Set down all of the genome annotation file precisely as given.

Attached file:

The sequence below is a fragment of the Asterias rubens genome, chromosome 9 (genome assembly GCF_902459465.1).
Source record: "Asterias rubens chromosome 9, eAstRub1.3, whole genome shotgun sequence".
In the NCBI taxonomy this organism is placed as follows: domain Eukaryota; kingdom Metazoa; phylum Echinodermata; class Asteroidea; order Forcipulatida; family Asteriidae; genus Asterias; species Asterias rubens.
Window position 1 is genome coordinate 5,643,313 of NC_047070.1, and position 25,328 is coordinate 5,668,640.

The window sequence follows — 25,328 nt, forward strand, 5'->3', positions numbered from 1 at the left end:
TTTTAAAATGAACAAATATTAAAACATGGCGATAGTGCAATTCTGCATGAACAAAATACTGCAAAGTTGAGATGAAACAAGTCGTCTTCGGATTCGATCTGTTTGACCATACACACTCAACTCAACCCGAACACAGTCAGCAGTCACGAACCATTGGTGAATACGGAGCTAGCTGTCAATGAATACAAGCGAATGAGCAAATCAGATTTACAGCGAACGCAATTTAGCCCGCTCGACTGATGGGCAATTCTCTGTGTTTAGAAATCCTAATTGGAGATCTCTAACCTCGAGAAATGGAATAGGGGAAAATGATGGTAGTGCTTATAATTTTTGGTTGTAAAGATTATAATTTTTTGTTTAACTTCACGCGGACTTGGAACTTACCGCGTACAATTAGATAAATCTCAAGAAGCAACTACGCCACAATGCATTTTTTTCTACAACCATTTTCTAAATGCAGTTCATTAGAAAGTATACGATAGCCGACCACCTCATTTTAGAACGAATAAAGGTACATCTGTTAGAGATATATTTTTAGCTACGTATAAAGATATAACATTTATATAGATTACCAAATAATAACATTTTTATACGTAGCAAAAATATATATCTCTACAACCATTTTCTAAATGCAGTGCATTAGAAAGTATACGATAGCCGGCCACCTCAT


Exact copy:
The sequence below is a fragment of the Asterias rubens genome, chromosome 9 (genome assembly GCF_902459465.1).
Source record: "Asterias rubens chromosome 9, eAstRub1.3, whole genome shotgun sequence".
In the NCBI taxonomy this organism is placed as follows: domain Eukaryota; kingdom Metazoa; phylum Echinodermata; class Asteroidea; order Forcipulatida; family Asteriidae; genus Asterias; species Asterias rubens.
Window position 1 is genome coordinate 5,643,313 of NC_047070.1, and position 25,328 is coordinate 5,668,640.

The window sequence follows — 25,328 nt, forward strand, 5'->3', positions numbered from 1 at the left end:
TTTTAAAATGAACAAATATTAAAACATGGCGATAGTGCAATTCTGCATGAACAAAATACTGCAAAGTTGAGATGAAACAAGTCGTCTTCGGATTCGATCTGTTTGACCATACACACTCAACTCAACCCGAACACAGTCAGCAGTCACGAACCATTGGTGAATACGGAGCTAGCTGTCAATGAATACAAGCGAATGAGCAAATCAGATTTACAGCGAACGCAATTTAGCCCGCTCGACTGATGGGCAATTCTCTGTGTTTAGAAATCCTAATTGGAGATCTCTAACCTCGAGAAATGGAATAGGGGAAAATGATGGTAGTGCTTATAATTTTTGGTTGTAAAGATTATAATTTTTTGTTTAACTTCACGCGGACTTGGAACTTACCGCGTACAATTAGATAAATCTCAAGAAGCAACTACGCCACAATGCATTTTTTTCTACAACCATTTTCTAAATGCAGTTCATTAGAAAGTATACGATAGCCGACCACCTCATTTTAGAACGAATAAAGGTACATCTGTTAGAGATATATTTTTAGCTACGTATAAAGATATAACATTTATATAGATTACCAAATAATAACATTTTTATACGTAGCAAAAATATATATCTCTACAACCATTTTCTAAATGCAGTGCATTAGAAAGTATACGATAGCCGGCCACCTCAT